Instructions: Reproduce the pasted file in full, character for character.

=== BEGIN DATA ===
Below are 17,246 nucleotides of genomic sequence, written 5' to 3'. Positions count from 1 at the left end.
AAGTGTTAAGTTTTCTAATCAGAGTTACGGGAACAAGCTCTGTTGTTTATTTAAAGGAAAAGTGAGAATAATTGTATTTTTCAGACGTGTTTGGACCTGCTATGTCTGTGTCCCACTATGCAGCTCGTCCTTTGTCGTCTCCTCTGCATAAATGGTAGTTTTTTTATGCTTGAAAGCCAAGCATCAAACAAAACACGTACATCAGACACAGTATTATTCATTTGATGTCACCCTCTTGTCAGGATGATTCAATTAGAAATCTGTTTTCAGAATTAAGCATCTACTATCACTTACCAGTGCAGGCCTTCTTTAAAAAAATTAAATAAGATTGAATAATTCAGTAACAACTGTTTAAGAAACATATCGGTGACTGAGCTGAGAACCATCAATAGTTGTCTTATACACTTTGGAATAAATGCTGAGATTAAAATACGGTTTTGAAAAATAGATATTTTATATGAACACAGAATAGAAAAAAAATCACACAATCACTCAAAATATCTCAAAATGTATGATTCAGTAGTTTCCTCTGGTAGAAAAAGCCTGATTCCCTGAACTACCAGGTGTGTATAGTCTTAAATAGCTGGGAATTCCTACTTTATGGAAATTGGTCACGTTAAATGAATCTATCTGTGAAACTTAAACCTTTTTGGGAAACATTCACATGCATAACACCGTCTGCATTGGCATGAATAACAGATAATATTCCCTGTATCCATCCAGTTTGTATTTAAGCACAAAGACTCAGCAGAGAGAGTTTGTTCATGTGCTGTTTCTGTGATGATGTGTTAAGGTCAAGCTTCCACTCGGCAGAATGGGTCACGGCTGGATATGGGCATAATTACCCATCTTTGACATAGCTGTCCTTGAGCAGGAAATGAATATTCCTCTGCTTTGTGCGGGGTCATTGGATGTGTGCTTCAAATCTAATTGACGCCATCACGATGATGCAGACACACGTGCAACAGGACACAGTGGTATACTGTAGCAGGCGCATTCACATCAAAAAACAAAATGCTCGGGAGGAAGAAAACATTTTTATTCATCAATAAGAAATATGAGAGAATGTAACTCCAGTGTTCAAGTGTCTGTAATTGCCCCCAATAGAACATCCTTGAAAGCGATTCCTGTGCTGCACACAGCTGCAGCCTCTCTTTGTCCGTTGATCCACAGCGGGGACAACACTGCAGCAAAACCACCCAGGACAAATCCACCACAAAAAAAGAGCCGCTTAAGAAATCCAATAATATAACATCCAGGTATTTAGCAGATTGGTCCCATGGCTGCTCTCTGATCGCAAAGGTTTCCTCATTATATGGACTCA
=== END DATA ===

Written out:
Below are 17,246 nucleotides of genomic sequence, written 5' to 3'. Positions count from 1 at the left end.
AAGTGTTAAGTTTTCTAATCAGAGTTACGGGAACAAGCTCTGTTGTTTATTTAAAGGAAAAGTGAGAATAATTGTATTTTTCAGACGTGTTTGGACCTGCTATGTCTGTGTCCCACTATGCAGCTCGTCCTTTGTCGTCTCCTCTGCATAAATGGTAGTTTTTTTATGCTTGAAAGCCAAGCATCAAACAAAACACGTACATCAGACACAGTATTATTCATTTGATGTCACCCTCTTGTCAGGATGATTCAATTAGAAATCTGTTTTCAGAATTAAGCATCTACTATCACTTACCAGTGCAGGCCTTCTTTAAAAAAATTAAATAAGATTGAATAATTCAGTAACAACTGTTTAAGAAACATATCGGTGACTGAGCTGAGAACCATCAATAGTTGTCTTATACACTTTGGAATAAATGCTGAGATTAAAATACGGTTTTGAAAAATAGATATTTTATATGAACACAGAATAGAAAAAAAATCACACAATCACTCAAAATATCTCAAAATGTATGATTCAGTAGTTTCCTCTGGTAGAAAAAGCCTGATTCCCTGAACTACCAGGTGTGTATAGTCTTAAATAGCTGGGAATTCCTACTTTATGGAAATTGGTCACGTTAAATGAATCTATCTGTGAAACTTAAACCTTTTTGGGAAACATTCACATGCATAACACCGTCTGCATTGGCATGAATAACAGATAATATTCCCTGTATCCATCCAGTTTGTATTTAAGCACAAAGACTCAGCAGAGAGAGTTTGTTCATGTGCTGTTTCTGTGATGATGTGTTAAGGTCAAGCTTCCACTCGGCAGAATGGGTCACGGCTGGATATGGGCATAATTACCCATCTTTGACATAGCTGTCCTTGAGCAGGAAATGAATATTCCTCTGCTTTGTGCGGGGTCATTGGATGTGTGCTTCAAATCTAATTGACGCCATCACGATGATGCAGACACACGTGCAACAGGACACAGTGGTATACTGTAGCAGGCGCATTCACATCAAAAAACAAAATGCTCGGGAGGAAGAAAACATTTTTATTCATCAATAAGAAATATGAGAGAATGTAACTCCAGTGTTCAAGTGTCTGTAATTGCCCCCAATAGAACATCCTTGAAAGCGATTCCTGTGCTGCACACAGCTGCAGCCTCTCTTTGTCCGTTGATCCACAGCGGGGACAACACTGCAGCAAAACCACCCAGGACAAATCCACCACAAAAAAAGAGCCGCTTAAGAAATCCAATAATATAACATCCAGGTATTTAGCAGATTGGTCCCATGGCTGCTCTCTGATCGCAAAGGTTTCCTCATTATATGGACTCA